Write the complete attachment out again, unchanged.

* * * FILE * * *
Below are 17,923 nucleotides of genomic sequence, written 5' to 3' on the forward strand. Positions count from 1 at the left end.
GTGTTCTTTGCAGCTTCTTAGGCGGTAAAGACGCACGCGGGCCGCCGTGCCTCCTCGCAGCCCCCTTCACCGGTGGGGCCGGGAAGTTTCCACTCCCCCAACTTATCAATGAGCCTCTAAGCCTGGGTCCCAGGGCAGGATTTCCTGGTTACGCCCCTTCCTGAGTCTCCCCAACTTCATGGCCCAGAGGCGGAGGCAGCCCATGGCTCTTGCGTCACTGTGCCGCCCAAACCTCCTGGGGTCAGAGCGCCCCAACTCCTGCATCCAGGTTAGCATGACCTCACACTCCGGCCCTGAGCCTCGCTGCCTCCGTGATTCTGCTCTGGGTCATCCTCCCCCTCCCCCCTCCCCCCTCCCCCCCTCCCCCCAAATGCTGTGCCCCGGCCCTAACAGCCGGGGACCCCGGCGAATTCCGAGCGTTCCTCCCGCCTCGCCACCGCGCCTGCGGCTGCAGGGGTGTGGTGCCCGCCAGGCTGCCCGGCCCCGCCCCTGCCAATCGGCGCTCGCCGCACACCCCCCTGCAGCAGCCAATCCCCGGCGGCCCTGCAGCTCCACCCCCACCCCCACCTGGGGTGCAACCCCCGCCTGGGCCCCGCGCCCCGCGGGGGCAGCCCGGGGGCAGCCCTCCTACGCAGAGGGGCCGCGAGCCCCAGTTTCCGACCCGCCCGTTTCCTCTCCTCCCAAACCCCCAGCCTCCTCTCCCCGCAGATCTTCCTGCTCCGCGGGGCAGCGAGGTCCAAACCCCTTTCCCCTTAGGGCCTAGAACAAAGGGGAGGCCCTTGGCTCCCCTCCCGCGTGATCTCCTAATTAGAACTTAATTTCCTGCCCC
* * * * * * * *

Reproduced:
Below are 17,923 nucleotides of genomic sequence, written 5' to 3' on the forward strand. Positions count from 1 at the left end.
GTGTTCTTTGCAGCTTCTTAGGCGGTAAAGACGCACGCGGGCCGCCGTGCCTCCTCGCAGCCCCCTTCACCGGTGGGGCCGGGAAGTTTCCACTCCCCCAACTTATCAATGAGCCTCTAAGCCTGGGTCCCAGGGCAGGATTTCCTGGTTACGCCCCTTCCTGAGTCTCCCCAACTTCATGGCCCAGAGGCGGAGGCAGCCCATGGCTCTTGCGTCACTGTGCCGCCCAAACCTCCTGGGGTCAGAGCGCCCCAACTCCTGCATCCAGGTTAGCATGACCTCACACTCCGGCCCTGAGCCTCGCTGCCTCCGTGATTCTGCTCTGGGTCATCCTCCCCCTCCCCCCTCCCCCCTCCCCCCCTCCCCCCAAATGCTGTGCCCCGGCCCTAACAGCCGGGGACCCCGGCGAATTCCGAGCGTTCCTCCCGCCTCGCCACCGCGCCTGCGGCTGCAGGGGTGTGGTGCCCGCCAGGCTGCCCGGCCCCGCCCCTGCCAATCGGCGCTCGCCGCACACCCCCCTGCAGCAGCCAATCCCCGGCGGCCCTGCAGCTCCACCCCCACCCCCACCTGGGGTGCAACCCCCGCCTGGGCCCCGCGCCCCGCGGGGGCAGCCCGGGGGCAGCCCTCCTACGCAGAGGGGCCGCGAGCCCCAGTTTCCGACCCGCCCGTTTCCTCTCCTCCCAAACCCCCAGCCTCCTCTCCCCGCAGATCTTCCTGCTCCGCGGGGCAGCGAGGTCCAAACCCCTTTCCCCTTAGGGCCTAGAACAAAGGGGAGGCCCTTGGCTCCCCTCCCGCGTGATCTCCTAATTAGAACTTAATTTCCTGCCCC